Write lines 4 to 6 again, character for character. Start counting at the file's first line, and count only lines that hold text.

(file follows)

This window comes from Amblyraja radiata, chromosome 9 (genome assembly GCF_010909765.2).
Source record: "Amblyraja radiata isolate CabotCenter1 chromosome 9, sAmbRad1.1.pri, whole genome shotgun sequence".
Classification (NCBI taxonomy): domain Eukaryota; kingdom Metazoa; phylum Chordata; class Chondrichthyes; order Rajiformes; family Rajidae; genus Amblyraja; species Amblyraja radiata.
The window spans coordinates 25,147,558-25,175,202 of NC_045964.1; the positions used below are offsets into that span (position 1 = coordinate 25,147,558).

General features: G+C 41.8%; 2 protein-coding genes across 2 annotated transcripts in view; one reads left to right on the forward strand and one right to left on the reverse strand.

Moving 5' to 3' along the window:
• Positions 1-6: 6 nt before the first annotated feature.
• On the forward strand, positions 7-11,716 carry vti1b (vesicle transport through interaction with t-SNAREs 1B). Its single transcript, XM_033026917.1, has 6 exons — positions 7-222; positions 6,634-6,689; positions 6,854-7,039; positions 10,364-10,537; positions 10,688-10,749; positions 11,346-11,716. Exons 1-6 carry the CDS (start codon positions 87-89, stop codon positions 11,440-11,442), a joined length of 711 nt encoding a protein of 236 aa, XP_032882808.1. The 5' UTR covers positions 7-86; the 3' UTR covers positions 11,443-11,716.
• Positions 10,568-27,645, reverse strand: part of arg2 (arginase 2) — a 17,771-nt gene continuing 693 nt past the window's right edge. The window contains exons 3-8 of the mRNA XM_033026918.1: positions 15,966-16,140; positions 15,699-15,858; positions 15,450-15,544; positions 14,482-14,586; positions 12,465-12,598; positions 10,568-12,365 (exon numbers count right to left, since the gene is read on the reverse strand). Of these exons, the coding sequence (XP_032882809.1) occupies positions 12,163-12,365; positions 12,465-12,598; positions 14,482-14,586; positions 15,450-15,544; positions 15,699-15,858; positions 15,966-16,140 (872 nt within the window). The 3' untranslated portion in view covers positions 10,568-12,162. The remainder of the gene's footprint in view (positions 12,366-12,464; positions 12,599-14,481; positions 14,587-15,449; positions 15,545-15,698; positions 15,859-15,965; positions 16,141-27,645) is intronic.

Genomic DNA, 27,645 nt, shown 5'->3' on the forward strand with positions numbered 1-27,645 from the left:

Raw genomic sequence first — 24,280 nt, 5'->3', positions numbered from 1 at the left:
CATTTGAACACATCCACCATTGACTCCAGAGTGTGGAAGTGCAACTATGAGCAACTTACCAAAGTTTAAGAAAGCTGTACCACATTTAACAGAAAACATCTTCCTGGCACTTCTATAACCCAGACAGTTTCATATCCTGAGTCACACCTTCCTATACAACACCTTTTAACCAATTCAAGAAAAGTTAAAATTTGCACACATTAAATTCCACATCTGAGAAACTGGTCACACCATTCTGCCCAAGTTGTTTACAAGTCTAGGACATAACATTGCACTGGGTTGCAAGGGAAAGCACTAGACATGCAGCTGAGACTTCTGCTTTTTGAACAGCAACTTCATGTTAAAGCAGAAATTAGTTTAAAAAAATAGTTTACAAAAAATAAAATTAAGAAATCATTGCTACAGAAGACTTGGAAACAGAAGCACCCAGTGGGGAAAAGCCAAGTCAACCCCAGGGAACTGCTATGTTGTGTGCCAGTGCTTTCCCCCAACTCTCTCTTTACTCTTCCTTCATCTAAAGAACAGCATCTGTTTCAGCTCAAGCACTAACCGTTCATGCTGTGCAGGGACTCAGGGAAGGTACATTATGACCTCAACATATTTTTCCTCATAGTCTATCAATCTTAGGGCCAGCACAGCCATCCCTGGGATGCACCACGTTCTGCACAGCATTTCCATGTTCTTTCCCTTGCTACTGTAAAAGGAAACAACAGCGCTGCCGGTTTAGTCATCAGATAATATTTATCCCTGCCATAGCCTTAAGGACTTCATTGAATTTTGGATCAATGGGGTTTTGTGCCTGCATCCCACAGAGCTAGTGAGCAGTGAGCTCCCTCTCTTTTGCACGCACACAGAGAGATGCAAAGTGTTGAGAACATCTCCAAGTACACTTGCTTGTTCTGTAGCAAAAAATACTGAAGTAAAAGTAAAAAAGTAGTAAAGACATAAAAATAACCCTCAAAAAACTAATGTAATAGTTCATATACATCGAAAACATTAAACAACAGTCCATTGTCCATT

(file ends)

The window spans coordinates 25,147,558-25,175,202 of NC_045964.1; the positions used below are offsets into that span (position 1 = coordinate 25,147,558).

General features: G+C 41.8%; 2 protein-coding genes across 2 annotated transcripts in view; one reads left to right on the forward strand and one right to left on the reverse strand.

Moving 5' to 3' along the window: